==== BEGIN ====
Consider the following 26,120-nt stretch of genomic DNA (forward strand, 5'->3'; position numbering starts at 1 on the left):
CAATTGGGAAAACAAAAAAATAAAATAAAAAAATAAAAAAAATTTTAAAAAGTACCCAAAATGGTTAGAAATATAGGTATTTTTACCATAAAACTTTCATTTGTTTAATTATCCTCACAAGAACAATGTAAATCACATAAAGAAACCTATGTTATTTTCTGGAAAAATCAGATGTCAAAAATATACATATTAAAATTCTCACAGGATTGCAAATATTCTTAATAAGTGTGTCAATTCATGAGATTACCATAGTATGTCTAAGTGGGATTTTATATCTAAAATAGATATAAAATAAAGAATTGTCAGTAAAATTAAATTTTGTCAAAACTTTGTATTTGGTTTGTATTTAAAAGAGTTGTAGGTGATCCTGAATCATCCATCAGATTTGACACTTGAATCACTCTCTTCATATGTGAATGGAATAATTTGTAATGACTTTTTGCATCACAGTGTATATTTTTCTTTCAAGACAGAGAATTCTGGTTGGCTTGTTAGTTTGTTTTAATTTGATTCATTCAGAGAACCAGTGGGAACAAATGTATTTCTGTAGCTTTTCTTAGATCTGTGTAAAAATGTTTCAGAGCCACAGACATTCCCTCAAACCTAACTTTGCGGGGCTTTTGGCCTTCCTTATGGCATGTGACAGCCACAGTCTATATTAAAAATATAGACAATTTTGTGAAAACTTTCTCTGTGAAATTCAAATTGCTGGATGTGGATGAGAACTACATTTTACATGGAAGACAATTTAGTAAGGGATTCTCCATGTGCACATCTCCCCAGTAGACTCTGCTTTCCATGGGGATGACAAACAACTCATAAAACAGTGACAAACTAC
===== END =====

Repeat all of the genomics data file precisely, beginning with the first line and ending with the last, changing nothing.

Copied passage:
Consider the following 26,120-nt stretch of genomic DNA (forward strand, 5'->3'; position numbering starts at 1 on the left):
CAATTGGGAAAACAAAAAAATAAAATAAAAAAATAAAAAAAATTTTAAAAAGTACCCAAAATGGTTAGAAATATAGGTATTTTTACCATAAAACTTTCATTTGTTTAATTATCCTCACAAGAACAATGTAAATCACATAAAGAAACCTATGTTATTTTCTGGAAAAATCAGATGTCAAAAATATACATATTAAAATTCTCACAGGATTGCAAATATTCTTAATAAGTGTGTCAATTCATGAGATTACCATAGTATGTCTAAGTGGGATTTTATATCTAAAATAGATATAAAATAAAGAATTGTCAGTAAAATTAAATTTTGTCAAAACTTTGTATTTGGTTTGTATTTAAAAGAGTTGTAGGTGATCCTGAATCATCCATCAGATTTGACACTTGAATCACTCTCTTCATATGTGAATGGAATAATTTGTAATGACTTTTTGCATCACAGTGTATATTTTTCTTTCAAGACAGAGAATTCTGGTTGGCTTGTTAGTTTGTTTTAATTTGATTCATTCAGAGAACCAGTGGGAACAAATGTATTTCTGTAGCTTTTCTTAGATCTGTGTAAAAATGTTTCAGAGCCACAGACATTCCCTCAAACCTAACTTTGCGGGGCTTTTGGCCTTCCTTATGGCATGTGACAGCCACAGTCTATATTAAAAATATAGACAATTTTGTGAAAACTTTCTCTGTGAAATTCAAATTGCTGGATGTGGATGAGAACTACATTTTACATGGAAGACAATTTAGTAAGGGATTCTCCATGTGCACATCTCCCCAGTAGACTCTGCTTTCCATGGGGATGACAAACAACTCATAAAACAGTGACAAACTAC